Scott Jung seems to be telling a story about making a place online for oppositional work (by bureaucrats) that needs to stay out of view.
Rose and Benedict want to tell a story that prompts an imagination for decolonized computing… They see this as work toward “regenerative narratives” that helps us imagine decolonized futures (referencing Octavia Butler, et al and Horkheimer & Adorno, 1944)... that work toward “right relations” that are/include reciprocal relations, companion planting, et al.
Dijia Chen has a story about the emergence, decline and remembrance of a stimulating, creative space online (ABBS), within other spaces -- broader media spaces in China, the space of academic architecture. The forum as a democratizing force that welcomes pluralism.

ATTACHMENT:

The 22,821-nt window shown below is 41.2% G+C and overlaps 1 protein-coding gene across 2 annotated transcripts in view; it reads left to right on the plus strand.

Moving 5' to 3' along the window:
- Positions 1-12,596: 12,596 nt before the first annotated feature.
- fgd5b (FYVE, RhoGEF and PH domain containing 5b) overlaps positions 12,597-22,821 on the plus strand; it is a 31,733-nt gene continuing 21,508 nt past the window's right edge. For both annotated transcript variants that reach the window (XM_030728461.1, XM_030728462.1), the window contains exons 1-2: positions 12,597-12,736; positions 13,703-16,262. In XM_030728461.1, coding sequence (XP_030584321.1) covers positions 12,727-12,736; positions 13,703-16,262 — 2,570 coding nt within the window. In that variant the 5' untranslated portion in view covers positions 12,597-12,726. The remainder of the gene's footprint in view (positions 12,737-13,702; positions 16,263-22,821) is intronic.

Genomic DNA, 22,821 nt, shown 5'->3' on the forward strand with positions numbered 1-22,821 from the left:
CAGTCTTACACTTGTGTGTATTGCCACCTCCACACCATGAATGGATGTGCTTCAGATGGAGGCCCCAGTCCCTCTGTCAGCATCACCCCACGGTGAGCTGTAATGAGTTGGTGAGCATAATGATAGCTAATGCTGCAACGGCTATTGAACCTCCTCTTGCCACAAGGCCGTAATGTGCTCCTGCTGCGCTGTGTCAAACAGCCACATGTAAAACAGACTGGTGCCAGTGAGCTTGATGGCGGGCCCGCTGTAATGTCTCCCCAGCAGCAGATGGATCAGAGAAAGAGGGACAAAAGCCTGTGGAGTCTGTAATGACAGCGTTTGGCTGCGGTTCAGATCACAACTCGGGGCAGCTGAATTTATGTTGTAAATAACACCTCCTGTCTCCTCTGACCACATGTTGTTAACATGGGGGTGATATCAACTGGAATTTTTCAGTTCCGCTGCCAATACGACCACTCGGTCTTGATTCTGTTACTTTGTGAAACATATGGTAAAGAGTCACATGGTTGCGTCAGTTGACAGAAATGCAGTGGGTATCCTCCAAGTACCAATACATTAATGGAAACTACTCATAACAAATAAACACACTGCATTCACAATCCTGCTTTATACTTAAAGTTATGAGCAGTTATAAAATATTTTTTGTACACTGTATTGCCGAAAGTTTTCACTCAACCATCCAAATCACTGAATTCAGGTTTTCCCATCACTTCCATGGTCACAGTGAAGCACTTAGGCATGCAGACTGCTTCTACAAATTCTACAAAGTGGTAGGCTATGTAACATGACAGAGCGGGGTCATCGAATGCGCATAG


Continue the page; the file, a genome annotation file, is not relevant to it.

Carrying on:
Ben’s story is about building spaces within spaces -- oppositional spaces within hegemonic ones -- spaces where “the hack” can happen. This reminds of the work of scenographers -- who build performance spaces -- turning spaces into resonant places (as in Ethnography By Design: Scenographic Experiments in Fieldwork).